Two races prior to that, McLaren did something that would have been unthinkable a couple of years ago. It recorded a sub-two-second pitstop in Mexico (1.98s), the only time all year a team achieved that feat.
Stella reckons this feeds into a big focus on operations at McLaren that is bearing fruit in various ways that results alone do not show.
“I would say as well we keep working on the strategy, and I think we have become a robust team, which is important to exploit the potential of the operations in the garage,” says Stella.
“The guys work much more confidently, supporting each other. I think the McLaren garage is a nice environment to be. And having been in Formula 1 for a long time, being in an F1 garage and being in a place in which there are strong values, a good community, a nice place to be – not necessarily these things go together.
“There’s a lot more than results. There’s a development that we are going through and I think in this respect, we are happy.
“There’s some other aspects in which we want to do a better job, some elements of the operations this year that we have some opportunities. There is work to do, but not necessarily too far.
“We are starting to get optimistic and encouraged that we are gradually moving towards the top in that respect.”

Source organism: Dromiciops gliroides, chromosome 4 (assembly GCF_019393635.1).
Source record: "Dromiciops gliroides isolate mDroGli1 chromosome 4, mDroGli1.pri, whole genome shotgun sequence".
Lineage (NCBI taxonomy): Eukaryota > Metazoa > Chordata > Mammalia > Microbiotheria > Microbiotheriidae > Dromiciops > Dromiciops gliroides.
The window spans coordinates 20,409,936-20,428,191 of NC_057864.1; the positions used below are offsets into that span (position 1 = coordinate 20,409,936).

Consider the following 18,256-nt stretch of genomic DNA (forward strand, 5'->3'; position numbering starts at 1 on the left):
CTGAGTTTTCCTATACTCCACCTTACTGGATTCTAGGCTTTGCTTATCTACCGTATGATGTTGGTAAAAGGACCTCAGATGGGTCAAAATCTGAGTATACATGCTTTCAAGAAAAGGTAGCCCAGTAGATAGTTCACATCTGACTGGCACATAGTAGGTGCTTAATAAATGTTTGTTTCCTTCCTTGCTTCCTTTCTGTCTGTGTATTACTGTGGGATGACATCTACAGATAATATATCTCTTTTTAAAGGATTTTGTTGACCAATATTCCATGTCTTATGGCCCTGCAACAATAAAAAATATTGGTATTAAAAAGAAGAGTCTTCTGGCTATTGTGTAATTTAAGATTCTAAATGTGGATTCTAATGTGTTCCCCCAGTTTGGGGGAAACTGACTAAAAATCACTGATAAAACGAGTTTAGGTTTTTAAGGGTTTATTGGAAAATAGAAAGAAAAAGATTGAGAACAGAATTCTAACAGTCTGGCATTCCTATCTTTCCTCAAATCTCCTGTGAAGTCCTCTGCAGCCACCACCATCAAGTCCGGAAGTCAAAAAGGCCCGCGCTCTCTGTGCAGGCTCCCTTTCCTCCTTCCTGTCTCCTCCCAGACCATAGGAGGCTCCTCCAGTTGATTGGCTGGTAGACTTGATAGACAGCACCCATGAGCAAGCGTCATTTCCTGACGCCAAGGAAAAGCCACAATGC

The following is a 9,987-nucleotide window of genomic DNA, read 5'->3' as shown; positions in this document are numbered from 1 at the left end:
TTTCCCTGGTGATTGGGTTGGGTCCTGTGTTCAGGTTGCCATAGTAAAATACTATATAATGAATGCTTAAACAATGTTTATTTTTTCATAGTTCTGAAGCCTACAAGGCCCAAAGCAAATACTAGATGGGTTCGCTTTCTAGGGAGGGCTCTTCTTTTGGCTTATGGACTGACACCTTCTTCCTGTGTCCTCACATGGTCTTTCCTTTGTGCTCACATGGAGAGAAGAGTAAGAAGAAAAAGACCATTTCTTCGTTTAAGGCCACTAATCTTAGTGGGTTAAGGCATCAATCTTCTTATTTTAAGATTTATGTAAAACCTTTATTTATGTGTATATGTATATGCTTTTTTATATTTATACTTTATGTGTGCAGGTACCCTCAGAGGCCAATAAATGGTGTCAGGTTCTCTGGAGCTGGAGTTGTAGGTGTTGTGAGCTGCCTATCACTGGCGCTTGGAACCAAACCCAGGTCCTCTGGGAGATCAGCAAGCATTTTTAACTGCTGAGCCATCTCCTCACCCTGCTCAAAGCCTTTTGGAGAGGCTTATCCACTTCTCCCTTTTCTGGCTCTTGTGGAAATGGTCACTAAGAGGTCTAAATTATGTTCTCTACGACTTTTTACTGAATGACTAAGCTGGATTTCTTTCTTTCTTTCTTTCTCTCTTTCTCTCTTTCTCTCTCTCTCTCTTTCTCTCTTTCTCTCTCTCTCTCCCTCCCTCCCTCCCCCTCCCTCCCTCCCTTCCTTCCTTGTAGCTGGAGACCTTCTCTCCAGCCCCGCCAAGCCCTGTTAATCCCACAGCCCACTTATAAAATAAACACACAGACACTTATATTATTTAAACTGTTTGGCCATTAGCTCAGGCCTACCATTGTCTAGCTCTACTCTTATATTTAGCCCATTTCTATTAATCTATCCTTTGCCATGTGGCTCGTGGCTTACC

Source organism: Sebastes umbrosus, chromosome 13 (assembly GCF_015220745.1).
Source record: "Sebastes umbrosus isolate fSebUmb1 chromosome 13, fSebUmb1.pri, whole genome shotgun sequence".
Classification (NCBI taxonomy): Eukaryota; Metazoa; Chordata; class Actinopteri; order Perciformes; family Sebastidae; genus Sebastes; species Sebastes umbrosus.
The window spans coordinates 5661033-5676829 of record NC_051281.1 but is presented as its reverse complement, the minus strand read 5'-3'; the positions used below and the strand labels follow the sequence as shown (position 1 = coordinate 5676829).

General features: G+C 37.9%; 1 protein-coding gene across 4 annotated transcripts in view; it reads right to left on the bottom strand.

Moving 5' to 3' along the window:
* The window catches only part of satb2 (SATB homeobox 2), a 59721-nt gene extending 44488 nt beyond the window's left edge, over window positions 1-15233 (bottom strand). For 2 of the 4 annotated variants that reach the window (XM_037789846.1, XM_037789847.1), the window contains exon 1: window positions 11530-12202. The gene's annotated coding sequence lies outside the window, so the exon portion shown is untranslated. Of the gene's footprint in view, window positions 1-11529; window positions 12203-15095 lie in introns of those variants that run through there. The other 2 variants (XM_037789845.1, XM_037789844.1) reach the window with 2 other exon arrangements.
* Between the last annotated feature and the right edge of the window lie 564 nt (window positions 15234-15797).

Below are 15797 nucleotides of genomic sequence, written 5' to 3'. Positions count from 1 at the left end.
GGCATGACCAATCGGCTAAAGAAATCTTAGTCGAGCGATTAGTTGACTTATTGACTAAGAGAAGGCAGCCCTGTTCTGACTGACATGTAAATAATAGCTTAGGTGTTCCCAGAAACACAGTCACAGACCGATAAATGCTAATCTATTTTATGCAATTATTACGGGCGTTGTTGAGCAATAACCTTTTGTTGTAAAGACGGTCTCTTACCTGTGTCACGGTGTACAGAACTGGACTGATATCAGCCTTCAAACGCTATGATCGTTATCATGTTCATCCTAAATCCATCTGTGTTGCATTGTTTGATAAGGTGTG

‘MOVING IN THE RIGHT DIRECTION’
Pitstops are probably the strongest tangible example of the kind of lessons that McLaren personnel could point to as being a valuable part of its 2022 season.
Other elements cited by Stella, like strategy calls, are naturally harder to quantify. Only if McLaren is capable of bringing together the other elements, chiefly the quality of its F1 car, will this metric be easier to judge.
It’s all too common in F1 for people to insist ‘bad thing isn’t bad’ but one thing that may be said for the likes of Seidl in recent years is that he has always been realistic about McLaren’s achievements and not tried to hide its shortcomings.
So, he and his colleagues have earned the benefit of the doubt, and so it merits more than a roll of the eyes when Seidl says: “Even if we had a more difficult season in terms of results, we kept going in all areas that are important for performing on the track in Formula 1, so we’re making steps forward.
“That’s the only way we can achieve in the end our common objective that we all have, which is to regularly fight for race wins again in some years.”
Though Seidl has since departed McLaren to join Sauber, so that he can head up the team as it morphs into Audi’s works F1 entry from 2026, his faith in the organisation he leaves behind wasn’t a defining factor.
To the end, Seidl remained adamant that McLaren wasn’t being knocked off course, and he felt that the on-track results of 2022 simply masked progress that was still being made behind the scenes.
“What is important is that the ship is still moving in the right direction. That’s the most important thing for me.”